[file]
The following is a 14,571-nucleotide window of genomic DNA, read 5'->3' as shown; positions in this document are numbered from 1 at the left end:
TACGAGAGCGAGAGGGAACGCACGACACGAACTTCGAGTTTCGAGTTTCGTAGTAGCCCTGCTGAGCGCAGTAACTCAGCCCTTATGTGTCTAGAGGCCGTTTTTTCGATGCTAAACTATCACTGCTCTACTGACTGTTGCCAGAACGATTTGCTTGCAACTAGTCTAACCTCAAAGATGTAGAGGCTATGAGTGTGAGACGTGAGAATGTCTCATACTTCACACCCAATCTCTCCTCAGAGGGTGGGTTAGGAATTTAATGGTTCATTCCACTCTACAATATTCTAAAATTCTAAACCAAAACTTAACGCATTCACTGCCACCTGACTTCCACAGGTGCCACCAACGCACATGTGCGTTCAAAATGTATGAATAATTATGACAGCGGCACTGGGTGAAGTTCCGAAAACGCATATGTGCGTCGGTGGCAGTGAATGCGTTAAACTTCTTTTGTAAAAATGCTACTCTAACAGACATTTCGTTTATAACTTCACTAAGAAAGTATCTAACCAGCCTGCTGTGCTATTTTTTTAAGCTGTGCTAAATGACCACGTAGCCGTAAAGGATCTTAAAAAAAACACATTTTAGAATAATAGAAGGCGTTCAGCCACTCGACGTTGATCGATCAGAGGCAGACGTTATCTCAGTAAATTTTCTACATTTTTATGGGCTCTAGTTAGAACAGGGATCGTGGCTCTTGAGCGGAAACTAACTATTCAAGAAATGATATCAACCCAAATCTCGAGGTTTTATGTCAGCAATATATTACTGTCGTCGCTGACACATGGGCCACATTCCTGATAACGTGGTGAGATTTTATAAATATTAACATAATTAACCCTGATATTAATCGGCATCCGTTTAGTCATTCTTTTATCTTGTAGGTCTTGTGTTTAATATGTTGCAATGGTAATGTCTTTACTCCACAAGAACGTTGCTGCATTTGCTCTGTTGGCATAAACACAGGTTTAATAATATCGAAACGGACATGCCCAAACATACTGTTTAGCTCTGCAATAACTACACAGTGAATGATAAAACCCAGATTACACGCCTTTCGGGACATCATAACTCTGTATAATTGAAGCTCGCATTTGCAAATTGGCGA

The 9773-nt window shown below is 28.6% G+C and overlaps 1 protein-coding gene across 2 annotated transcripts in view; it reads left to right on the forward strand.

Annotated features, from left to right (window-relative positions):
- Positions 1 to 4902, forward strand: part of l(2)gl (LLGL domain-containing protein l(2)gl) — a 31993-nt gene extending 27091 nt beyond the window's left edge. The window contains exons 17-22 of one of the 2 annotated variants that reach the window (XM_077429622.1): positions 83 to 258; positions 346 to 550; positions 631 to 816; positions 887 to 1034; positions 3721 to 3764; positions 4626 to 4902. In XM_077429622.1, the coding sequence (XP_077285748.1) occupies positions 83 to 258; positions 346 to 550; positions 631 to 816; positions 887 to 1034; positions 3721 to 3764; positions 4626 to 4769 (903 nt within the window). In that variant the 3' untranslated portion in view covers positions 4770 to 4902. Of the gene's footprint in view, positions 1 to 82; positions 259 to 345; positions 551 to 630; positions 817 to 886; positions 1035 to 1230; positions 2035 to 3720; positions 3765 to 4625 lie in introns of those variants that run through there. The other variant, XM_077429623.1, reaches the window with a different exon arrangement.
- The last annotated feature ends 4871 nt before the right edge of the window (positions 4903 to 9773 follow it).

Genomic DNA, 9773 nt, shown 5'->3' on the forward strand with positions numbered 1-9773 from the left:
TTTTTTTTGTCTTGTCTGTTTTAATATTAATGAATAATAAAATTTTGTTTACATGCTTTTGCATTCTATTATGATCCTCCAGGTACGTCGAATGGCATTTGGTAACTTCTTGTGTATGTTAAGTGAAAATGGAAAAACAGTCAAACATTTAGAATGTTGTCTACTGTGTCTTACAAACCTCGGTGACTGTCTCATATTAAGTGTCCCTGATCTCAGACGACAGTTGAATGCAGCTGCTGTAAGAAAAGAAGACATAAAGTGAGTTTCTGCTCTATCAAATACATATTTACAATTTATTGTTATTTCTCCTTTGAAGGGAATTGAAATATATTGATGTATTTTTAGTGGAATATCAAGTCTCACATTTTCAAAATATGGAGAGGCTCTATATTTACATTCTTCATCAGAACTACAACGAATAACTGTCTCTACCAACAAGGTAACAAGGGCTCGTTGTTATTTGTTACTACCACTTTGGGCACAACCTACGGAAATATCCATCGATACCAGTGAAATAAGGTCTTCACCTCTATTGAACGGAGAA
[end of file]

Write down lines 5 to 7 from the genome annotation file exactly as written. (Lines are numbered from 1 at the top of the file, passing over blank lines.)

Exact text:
- Positions 1 to 4902, forward strand: part of l(2)gl (LLGL domain-containing protein l(2)gl) — a 31993-nt gene extending 27091 nt beyond the window's left edge. The window contains exons 17-22 of one of the 2 annotated variants that reach the window (XM_077429622.1): positions 83 to 258; positions 346 to 550; positions 631 to 816; positions 887 to 1034; positions 3721 to 3764; positions 4626 to 4902. In XM_077429622.1, the coding sequence (XP_077285748.1) occupies positions 83 to 258; positions 346 to 550; positions 631 to 816; positions 887 to 1034; positions 3721 to 3764; positions 4626 to 4769 (903 nt within the window). In that variant the 3' untranslated portion in view covers positions 4770 to 4902. Of the gene's footprint in view, positions 1 to 82; positions 259 to 345; positions 551 to 630; positions 817 to 886; positions 1035 to 1230; positions 2035 to 3720; positions 3765 to 4625 lie in introns of those variants that run through there. The other variant, XM_077429623.1, reaches the window with a different exon arrangement.
- The last annotated feature ends 4871 nt before the right edge of the window (positions 4903 to 9773 follow it).

Genomic DNA, 9773 nt, shown 5'->3' on the forward strand with positions numbered 1-9773 from the left: